Cancer; the sad reality is we’ve probably all been affected by it in some way, big or small, so the connotations around it are rarely positive. Along with politics and religion, I don’t think it’s the most ideal dinner party conversation but last week around the dinner table, we talked about just that. Pancreatic cancer to be precise. This disease affects over 8,000 people in the UK every year and unfortunately only 4% of people survive more than five years, a statistic which despite modern medicine’s best efforts, has not changed much in the last forty years.
Pancreatic Cancer UK is a national charity dedicated to supporting patients and carers, funding research, and campaigning for better care and treatment; a worthy cause indeed. This year, the charity launched their fundraising campaign ‘Host for Hope’ and asked if I’d like to be involvedâ€¦ all I had to do was host a dinner party and spread the message, and they would give me a huge helping hand with the dinner party in the way of Michelin starred chef John Campbell of The Woodspeen. How could I refuse? It’s for a good cause after all!
I arrived at The Woodspeen Cookery School in Newbury bright and early along with fellow bloggers Daisy, Alex, and Emily, donned our fashionably purple ‘Host for Hope’ aprons and focused on the task at hand: prepping a five course dinner for six people. While I love throwing a dinner party, three courses has been my limit and always with dishes I’ve made before. This time, it was all new but John and his team were on hand to guide us through all the mise en plus, the par-cooking, and even the timing for cooking and plating on the night – it really felt like we were working towards a real restaurant service!
Our day started with a quick run through the menu before launching into the bread and pastry making; we would do some bloomer loaves for the soup course, a rye loaf for the cheese course, and a rough puff pastry for the main. In between the knocking back of bread dough or rolling and folding of pastry to layer up those laminations, we made our pumpkin veloute and stock, and even took a tour of The Woodspeen kitchen to see the chefs in action! As someone who loves sitting near the pass and watching chefs cook in restaurants, the walk through the working kitchen was quite the highlight; yes, total food geek.
After that little break, it was back to the kitchen to bake our bread, check on the soup and stock, semi-cook our risotto, and then have some well earned lunch! The Woodspeen put together a fantastic spread of nibbles such as terrines and grilled salmon slices, cheeses, breads, and a delicious treacle tart for a sweet treat.
Then it was back in the kitchen to prepare our truffles and the chocolate fondant mixture, then watch John demonstrate how we would finish our risotto, cook and plate the chicken for the main course, and cook and plate the fondants. To wrap up the day we went through the plan for the next evening while all our food was being carefully wrapped and packed into a large cooler bag, ready for the journey home.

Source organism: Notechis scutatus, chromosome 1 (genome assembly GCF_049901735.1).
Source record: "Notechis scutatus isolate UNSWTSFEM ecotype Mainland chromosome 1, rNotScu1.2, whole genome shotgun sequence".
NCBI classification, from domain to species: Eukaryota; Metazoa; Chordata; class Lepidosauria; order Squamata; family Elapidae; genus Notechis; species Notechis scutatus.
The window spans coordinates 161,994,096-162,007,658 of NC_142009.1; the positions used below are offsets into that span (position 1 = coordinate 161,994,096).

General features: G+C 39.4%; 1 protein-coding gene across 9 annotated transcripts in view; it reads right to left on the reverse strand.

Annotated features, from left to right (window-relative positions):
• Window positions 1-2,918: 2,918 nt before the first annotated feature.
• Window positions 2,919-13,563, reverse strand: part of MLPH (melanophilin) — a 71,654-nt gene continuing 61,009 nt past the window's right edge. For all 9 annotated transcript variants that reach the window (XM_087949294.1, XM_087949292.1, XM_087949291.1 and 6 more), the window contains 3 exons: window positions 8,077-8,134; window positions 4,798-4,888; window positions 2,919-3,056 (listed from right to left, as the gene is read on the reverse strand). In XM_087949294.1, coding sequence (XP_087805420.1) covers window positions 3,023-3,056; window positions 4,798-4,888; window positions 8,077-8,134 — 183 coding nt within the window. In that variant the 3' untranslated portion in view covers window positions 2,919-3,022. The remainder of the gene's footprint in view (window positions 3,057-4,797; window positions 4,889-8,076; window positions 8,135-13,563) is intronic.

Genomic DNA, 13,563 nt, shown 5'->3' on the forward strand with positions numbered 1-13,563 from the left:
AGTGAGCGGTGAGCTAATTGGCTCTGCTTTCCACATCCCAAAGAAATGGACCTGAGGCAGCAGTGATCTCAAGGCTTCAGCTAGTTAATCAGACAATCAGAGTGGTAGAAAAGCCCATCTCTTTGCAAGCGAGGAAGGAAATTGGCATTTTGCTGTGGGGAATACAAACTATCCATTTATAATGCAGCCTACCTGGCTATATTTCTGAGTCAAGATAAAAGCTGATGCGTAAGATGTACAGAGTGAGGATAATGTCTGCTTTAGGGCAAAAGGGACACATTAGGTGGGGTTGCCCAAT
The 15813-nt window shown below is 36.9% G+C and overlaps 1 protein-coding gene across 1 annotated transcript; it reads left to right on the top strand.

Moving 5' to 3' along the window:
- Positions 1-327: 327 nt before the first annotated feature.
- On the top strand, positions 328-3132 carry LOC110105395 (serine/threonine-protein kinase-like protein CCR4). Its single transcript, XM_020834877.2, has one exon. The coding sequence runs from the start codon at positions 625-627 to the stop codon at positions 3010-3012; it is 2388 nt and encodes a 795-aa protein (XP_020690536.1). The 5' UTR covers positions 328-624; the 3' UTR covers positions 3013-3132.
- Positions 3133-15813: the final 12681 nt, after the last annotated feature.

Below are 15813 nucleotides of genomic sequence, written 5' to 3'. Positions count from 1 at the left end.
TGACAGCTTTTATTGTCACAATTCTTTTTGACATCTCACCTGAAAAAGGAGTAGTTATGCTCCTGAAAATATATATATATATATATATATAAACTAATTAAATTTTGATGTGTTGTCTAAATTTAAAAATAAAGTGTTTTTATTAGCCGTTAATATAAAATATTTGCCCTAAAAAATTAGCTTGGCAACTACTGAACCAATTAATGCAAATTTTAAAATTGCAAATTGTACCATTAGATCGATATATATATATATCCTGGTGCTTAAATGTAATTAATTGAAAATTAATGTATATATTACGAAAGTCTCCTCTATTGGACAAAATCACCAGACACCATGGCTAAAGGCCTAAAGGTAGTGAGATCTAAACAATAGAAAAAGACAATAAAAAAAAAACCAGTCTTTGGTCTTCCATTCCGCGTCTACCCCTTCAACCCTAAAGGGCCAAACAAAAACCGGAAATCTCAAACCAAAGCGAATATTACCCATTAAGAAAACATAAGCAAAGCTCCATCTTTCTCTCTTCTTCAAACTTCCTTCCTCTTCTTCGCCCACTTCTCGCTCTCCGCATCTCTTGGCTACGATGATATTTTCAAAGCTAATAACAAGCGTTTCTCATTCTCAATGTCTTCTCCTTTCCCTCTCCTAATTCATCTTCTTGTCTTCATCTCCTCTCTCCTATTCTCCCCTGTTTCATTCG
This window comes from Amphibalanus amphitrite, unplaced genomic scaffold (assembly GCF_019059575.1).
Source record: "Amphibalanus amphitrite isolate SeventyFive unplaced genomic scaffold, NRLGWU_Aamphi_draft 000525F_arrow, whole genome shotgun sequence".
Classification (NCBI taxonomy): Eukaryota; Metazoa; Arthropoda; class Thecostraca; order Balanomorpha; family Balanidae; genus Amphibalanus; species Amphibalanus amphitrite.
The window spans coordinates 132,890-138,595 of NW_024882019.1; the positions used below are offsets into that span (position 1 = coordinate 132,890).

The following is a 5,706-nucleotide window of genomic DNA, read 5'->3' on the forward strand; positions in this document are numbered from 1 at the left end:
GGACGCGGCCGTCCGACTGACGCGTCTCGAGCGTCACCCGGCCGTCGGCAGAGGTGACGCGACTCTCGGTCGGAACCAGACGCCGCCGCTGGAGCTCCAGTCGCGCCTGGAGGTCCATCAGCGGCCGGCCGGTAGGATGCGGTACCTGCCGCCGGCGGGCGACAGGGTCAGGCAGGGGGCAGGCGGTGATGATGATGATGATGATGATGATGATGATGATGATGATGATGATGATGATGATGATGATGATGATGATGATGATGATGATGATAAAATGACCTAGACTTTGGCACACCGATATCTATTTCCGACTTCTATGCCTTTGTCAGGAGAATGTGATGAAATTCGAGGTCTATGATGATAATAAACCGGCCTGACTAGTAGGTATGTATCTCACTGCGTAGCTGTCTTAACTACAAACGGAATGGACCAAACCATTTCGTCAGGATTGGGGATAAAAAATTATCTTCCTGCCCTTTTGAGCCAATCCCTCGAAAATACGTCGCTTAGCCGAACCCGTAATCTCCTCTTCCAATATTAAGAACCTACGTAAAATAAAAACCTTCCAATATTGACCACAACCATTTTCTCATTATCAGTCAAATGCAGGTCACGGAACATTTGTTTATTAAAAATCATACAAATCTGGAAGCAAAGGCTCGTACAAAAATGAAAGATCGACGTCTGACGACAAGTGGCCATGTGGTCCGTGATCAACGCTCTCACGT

It was a long, intense, tiring day but I enjoyed every bit of it; John was a fantastic teacher and his team were extremely helpful and patient throughout the day so I really didn’t want to let them down, but I was definitely nervous about executing all those dishes the next evening. Luckily for me, my sous chef (a certain someone, if you hadn’t guessed) paid attention to my rambling plan of action, managed to buy more bowls and pudding tins, get the kitchen organised, and set the table, so as soon as I arrived home from work, it was full steam ahead with the cooking!
Our guests arrived, we cracked open the wine and beer, then started with the first course of pumpkin veloute with bloomer loaf, before heading back into the kitchen to finish cooking the wild mushroom risotto. While I loved both these dishes, I had to agree with the rest of the table, the pumpkin veloute with the hint of truffle was spectacular, and I don’t even like pumpkin!
Then it was back into the kitchen to carve the crown of chicken and confit legs, to finish off the tart fine with greens, and the most delicious chicken sauce. I was a little disappointed that my pastry didn’t travel so well so lacked a bit of its puff, but it was still buttery and crisp. With the slightly caramelise shallots on top, it was the perfect base for the moist pieces of chicken and side of the kale and tenderstem broccoli.
The cheese course allowed us to take a bit of a breather before heading back into the kitchen for the final course – chocolate fondants with fruit of the forest, chocolate soil and vanilla creme fraiche. I’ve made fondants before and they’re turned out pretty well but I’ve never made six and with new pudding tins too; I needn’t have worried though as they slipped out of the tins like a dream and upon tasting, put a smile on everyone’s face. Success!
And with that done and dusted, we sent our guests home well fed and watered with a little bag of chocolate truffles, and collapsed onto the couch! We love having people over for dinner, but this dinner was just that little bit more special – I had a wonderful evening and I hope our guests did too, and I’m extremely proud to be supporting such a worthy cause and helping them raise awareness of pancreatic cancer in the UK.
You can find more information about Pancreatic Cancer UK and their ‘Host for Hope’ campaign here and more information about The Woodspeen Cookery School or their Michelin starred restaurant here.
We love theÂ concept of Host for Hope and have decided to keep hosting our dinner parties for a cause, to make a small difference in our own small way… I’ll keep you posted!